Custom orthotics may be necessary if you have moderate to severe changes in the shape of your foot.

    Sometimes, an ankle brace is used to support the joints at the back of the foot and alleviate tension in the tendon.

    If you think you have fallen arches, get treatment sooner, not later.

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    An active lifestyle may fill exercise requirement

    Research on exercise science at Oregon State University shows that small increments of daily activities, even of one-to-two-minute duration, can have positive health benefits. They help to prevent high blood pressure, high cholesterol and metabolic syndrome.

    The study of more than 6,000 adults showed that 43 percent of those who participated in short bouts of exercise met the federally recommended physical activity guidelines of 30 minutes a day. It's like using a rake or broom instead of leaf blower.

    Less than 10 percent of those in structured exercise sessions met the minimum guidelines because they were more sedentary the rest of the day.

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    Taking care of your eyes

    Doctors call it allergic conjunctivitis, an inflammation of the conjunctiva (the membrane covering the white part of the eye) due to allergy. It causes red, itchy, watery eyes.

    The rest of us call it spring hay fever or rose fever. It's caused by pollen released by the spring flowering of trees, grasses and plants.

    When the pollen comes in contact with an allergic person's eyes, it causes cells known as mast cells to release histamine, which causes swelling and wateriness, according to the American College of Allergy, Asthma and Immunology.

    The first step in treatment is the avoidance of trees and grasses that cause the symptoms. Not everyone can stay indoors, but you can avoid activities that keep you outdoors for any length of time.

    Treatment with antihistamines is generally effective. Using over-the-counter medications, such as Claritin or Zyrtec, will usually clear up your symptoms.

    Antihistamines also are in nasal spray and eye drop form.

    If you have asthma, or if over-the-counter medications don't work well enough for you, see your doctor for a prescription.

    Dry eye syndrome

    It can occur any time during the year when you don't produce enough tears to lubricate your eyes. Sometimes dry eye is caused by working long hours at a computer without blinking occasionally. If you do this type of work, purposely blink your eyes so they will remain lubricated.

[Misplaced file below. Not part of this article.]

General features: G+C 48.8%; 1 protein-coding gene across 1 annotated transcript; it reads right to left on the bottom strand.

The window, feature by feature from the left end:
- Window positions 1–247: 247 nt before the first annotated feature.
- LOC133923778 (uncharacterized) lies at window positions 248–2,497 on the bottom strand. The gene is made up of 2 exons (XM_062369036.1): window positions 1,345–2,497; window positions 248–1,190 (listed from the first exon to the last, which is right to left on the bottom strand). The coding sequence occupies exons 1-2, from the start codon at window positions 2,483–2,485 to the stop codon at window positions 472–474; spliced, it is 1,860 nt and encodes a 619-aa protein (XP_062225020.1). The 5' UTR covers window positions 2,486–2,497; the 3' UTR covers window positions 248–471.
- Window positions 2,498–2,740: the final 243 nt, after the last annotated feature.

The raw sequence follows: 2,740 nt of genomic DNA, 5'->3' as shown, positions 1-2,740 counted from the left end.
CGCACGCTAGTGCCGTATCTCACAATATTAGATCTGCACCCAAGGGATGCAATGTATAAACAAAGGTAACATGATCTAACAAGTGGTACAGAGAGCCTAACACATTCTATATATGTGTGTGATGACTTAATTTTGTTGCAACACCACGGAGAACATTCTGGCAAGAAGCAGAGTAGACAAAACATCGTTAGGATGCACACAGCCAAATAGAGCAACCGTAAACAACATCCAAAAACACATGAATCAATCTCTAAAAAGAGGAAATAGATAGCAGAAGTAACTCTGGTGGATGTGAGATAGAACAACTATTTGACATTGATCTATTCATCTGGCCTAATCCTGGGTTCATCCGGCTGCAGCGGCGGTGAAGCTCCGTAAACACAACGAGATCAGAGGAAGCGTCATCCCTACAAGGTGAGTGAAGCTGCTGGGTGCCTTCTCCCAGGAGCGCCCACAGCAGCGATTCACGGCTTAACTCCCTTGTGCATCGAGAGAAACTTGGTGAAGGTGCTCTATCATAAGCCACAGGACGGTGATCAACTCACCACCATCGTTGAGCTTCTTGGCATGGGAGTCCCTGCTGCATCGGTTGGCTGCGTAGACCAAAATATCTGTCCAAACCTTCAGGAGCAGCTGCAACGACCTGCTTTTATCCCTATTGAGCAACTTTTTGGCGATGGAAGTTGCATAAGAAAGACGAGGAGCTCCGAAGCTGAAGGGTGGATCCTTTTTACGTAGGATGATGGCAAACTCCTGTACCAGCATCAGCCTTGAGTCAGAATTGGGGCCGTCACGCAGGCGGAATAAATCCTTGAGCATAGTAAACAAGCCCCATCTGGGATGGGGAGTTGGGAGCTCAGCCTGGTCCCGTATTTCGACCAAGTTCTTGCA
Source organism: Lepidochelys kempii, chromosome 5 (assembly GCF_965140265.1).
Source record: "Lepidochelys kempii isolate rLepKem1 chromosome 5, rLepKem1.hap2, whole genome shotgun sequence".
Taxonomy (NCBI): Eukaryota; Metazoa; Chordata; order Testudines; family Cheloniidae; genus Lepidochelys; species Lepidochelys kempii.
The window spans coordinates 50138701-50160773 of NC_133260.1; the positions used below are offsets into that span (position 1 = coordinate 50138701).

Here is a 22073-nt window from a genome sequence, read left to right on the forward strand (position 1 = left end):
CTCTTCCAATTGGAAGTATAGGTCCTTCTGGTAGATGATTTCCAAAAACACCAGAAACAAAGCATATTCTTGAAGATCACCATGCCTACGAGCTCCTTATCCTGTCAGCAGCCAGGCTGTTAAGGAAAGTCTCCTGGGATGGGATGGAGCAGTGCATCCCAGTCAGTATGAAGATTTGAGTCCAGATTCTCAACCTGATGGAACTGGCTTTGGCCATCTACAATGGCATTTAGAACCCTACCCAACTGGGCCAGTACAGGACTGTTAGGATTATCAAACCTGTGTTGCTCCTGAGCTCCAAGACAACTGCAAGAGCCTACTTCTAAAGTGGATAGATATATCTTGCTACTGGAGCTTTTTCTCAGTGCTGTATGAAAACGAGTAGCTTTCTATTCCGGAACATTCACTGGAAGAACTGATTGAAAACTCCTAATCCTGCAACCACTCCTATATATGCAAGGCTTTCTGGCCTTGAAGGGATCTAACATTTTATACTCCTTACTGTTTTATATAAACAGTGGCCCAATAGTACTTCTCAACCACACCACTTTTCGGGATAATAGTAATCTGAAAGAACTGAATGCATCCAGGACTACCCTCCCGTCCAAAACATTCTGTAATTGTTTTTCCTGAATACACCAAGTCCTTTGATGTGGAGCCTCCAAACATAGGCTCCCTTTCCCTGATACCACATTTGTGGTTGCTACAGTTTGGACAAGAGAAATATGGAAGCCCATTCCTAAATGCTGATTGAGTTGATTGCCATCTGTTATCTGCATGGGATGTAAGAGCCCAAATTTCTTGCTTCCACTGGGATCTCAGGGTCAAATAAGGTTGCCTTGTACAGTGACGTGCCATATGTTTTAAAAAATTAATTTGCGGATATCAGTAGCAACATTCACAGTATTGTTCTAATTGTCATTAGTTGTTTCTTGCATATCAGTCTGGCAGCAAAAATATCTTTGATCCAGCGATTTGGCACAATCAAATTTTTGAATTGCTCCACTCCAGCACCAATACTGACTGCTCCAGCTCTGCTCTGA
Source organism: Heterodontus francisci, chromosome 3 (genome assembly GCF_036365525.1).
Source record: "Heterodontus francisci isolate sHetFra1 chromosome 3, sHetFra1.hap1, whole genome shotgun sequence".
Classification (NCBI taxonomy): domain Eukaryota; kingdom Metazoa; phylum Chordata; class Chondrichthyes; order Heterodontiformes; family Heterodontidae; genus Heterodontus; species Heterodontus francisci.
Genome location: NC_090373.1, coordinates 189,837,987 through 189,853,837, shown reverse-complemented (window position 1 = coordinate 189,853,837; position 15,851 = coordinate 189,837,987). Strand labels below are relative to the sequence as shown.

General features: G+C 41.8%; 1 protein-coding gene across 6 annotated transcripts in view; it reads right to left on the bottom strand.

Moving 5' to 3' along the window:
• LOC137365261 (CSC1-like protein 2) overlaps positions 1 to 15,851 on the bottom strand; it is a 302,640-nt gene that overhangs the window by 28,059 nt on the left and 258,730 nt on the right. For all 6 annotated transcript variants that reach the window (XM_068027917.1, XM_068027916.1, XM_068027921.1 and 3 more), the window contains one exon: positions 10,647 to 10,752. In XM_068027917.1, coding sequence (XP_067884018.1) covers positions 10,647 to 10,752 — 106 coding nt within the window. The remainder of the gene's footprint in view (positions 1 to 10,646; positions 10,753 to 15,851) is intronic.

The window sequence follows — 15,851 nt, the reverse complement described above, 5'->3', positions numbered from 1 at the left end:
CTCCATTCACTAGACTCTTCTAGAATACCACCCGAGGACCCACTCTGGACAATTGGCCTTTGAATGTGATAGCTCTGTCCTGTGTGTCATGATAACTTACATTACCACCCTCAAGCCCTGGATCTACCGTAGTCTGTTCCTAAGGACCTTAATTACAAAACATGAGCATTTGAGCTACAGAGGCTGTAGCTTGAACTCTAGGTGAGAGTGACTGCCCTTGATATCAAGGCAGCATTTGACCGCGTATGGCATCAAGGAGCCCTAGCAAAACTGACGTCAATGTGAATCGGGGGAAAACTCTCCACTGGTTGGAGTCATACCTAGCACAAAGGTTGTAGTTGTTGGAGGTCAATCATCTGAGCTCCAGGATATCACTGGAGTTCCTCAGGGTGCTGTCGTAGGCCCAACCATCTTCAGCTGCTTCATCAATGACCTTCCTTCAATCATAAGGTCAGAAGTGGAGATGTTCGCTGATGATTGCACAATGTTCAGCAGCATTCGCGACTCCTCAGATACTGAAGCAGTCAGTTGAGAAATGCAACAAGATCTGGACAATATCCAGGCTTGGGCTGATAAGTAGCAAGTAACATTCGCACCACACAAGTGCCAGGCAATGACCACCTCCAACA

You can also treat dry eyes with over-the-counter preservative-free artificial tear solutions. Some people find that taking an omega-3 fish oil capsule each day prevents dry eyes.

    Some medications, like antidepressants, antihistamines and decongestants can also dry out your eyes.

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    Diet drinks linked to depression

    Researchers say cutting back on sweetened diet drinks is probably a good idea after one study linked diet drinks to depression.

    The results are not conclusive, however. Researchers for the National Institutes of Health say the higher reported depression rates could be caused by people who were prone to it.

    Still, the study of 263,923 adults ages 50-70 is suggestive. They followed participants for 10 years. After that time, 11,311 reported having been diagnosed with depression between 2000 and 2006. Those drinking four or more of these beverages per day had a 31 percent increase in depression.

    Diet iced tea caused a 25 percent increase, while ice tea sweetened with sugar slightly decreased the risk of depression. Diet fruit punch caused a 51 percent greater risk, but sugar-sweetened punch had no effect.

    Only unsweetened coffee produced a lower risk for depression.

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  • Being a little overweight might not cut lifespan

    Research from the Centers for Disease Control and Prevention , and other sources, pooled data from 97 studies in a dozen countries, data on more than 3 million people.

    Adjusted for age, gender and smoking, their figures showed that somewhat overweight people had a 6 percent lower overall death rate during the study than those of normal weight.

    Obese people, however, were found to be 29 percent more likely to die during the study period. The mildly obese were at no greater risk than normal-weight people. For those over 65, the benefit of carrying some extra pounds was most notable, as reported by the University of California, Berkeley.